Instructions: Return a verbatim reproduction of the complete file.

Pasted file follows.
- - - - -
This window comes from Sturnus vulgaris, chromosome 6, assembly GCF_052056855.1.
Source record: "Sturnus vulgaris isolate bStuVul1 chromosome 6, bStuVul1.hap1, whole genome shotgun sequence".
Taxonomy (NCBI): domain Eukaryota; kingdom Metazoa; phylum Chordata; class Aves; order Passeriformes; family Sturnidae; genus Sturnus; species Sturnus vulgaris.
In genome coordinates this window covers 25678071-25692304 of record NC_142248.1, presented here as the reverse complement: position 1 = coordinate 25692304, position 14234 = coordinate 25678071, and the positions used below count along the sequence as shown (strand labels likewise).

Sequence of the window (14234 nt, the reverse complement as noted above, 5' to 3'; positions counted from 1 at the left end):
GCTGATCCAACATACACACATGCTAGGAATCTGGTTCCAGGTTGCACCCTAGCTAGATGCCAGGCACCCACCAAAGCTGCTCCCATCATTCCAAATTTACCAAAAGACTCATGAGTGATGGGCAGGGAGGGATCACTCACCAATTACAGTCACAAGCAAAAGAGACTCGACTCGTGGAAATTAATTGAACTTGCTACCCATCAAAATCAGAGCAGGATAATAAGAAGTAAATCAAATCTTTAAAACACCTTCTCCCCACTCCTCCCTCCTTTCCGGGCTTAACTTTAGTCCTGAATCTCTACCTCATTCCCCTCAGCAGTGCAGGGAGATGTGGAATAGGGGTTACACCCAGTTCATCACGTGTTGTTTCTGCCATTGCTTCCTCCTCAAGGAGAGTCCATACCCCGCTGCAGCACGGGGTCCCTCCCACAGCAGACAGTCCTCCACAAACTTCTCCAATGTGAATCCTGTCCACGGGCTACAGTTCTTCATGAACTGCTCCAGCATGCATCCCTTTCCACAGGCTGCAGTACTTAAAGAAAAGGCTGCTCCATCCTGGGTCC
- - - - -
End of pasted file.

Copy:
This window comes from Sturnus vulgaris, chromosome 6, assembly GCF_052056855.1.
Source record: "Sturnus vulgaris isolate bStuVul1 chromosome 6, bStuVul1.hap1, whole genome shotgun sequence".
Taxonomy (NCBI): domain Eukaryota; kingdom Metazoa; phylum Chordata; class Aves; order Passeriformes; family Sturnidae; genus Sturnus; species Sturnus vulgaris.
In genome coordinates this window covers 25678071-25692304 of record NC_142248.1, presented here as the reverse complement: position 1 = coordinate 25692304, position 14234 = coordinate 25678071, and the positions used below count along the sequence as shown (strand labels likewise).

Sequence of the window (14234 nt, the reverse complement as noted above, 5' to 3'; positions counted from 1 at the left end):
GCTGATCCAACATACACACATGCTAGGAATCTGGTTCCAGGTTGCACCCTAGCTAGATGCCAGGCACCCACCAAAGCTGCTCCCATCATTCCAAATTTACCAAAAGACTCATGAGTGATGGGCAGGGAGGGATCACTCACCAATTACAGTCACAAGCAAAAGAGACTCGACTCGTGGAAATTAATTGAACTTGCTACCCATCAAAATCAGAGCAGGATAATAAGAAGTAAATCAAATCTTTAAAACACCTTCTCCCCACTCCTCCCTCCTTTCCGGGCTTAACTTTAGTCCTGAATCTCTACCTCATTCCCCTCAGCAGTGCAGGGAGATGTGGAATAGGGGTTACACCCAGTTCATCACGTGTTGTTTCTGCCATTGCTTCCTCCTCAAGGAGAGTCCATACCCCGCTGCAGCACGGGGTCCCTCCCACAGCAGACAGTCCTCCACAAACTTCTCCAATGTGAATCCTGTCCACGGGCTACAGTTCTTCATGAACTGCTCCAGCATGCATCCCTTTCCACAGGCTGCAGTACTTAAAGAAAAGGCTGCTCCATCCTGGGTCC